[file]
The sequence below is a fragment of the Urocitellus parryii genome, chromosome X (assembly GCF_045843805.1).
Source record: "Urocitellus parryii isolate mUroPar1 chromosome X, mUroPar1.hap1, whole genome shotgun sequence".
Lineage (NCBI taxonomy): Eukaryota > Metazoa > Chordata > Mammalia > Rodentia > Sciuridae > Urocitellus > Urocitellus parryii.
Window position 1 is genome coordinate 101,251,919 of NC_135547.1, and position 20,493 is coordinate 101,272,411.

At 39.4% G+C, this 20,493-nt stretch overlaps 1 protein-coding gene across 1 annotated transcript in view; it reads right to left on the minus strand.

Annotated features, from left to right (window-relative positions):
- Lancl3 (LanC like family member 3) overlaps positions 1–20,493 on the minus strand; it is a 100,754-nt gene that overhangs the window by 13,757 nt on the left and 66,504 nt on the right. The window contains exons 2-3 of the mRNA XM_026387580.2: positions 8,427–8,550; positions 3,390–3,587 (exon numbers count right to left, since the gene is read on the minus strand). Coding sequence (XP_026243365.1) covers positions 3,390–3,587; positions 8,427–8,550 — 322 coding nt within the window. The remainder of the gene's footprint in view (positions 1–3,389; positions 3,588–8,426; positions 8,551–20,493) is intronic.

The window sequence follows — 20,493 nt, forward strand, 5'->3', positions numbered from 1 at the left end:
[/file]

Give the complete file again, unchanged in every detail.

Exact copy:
The sequence below is a fragment of the Urocitellus parryii genome, chromosome X (assembly GCF_045843805.1).
Source record: "Urocitellus parryii isolate mUroPar1 chromosome X, mUroPar1.hap1, whole genome shotgun sequence".
Lineage (NCBI taxonomy): Eukaryota > Metazoa > Chordata > Mammalia > Rodentia > Sciuridae > Urocitellus > Urocitellus parryii.
Window position 1 is genome coordinate 101,251,919 of NC_135547.1, and position 20,493 is coordinate 101,272,411.

At 39.4% G+C, this 20,493-nt stretch overlaps 1 protein-coding gene across 1 annotated transcript in view; it reads right to left on the minus strand.

Annotated features, from left to right (window-relative positions):
- Lancl3 (LanC like family member 3) overlaps positions 1–20,493 on the minus strand; it is a 100,754-nt gene that overhangs the window by 13,757 nt on the left and 66,504 nt on the right. The window contains exons 2-3 of the mRNA XM_026387580.2: positions 8,427–8,550; positions 3,390–3,587 (exon numbers count right to left, since the gene is read on the minus strand). Coding sequence (XP_026243365.1) covers positions 3,390–3,587; positions 8,427–8,550 — 322 coding nt within the window. The remainder of the gene's footprint in view (positions 1–3,389; positions 3,588–8,426; positions 8,551–20,493) is intronic.

The window sequence follows — 20,493 nt, forward strand, 5'->3', positions numbered from 1 at the left end: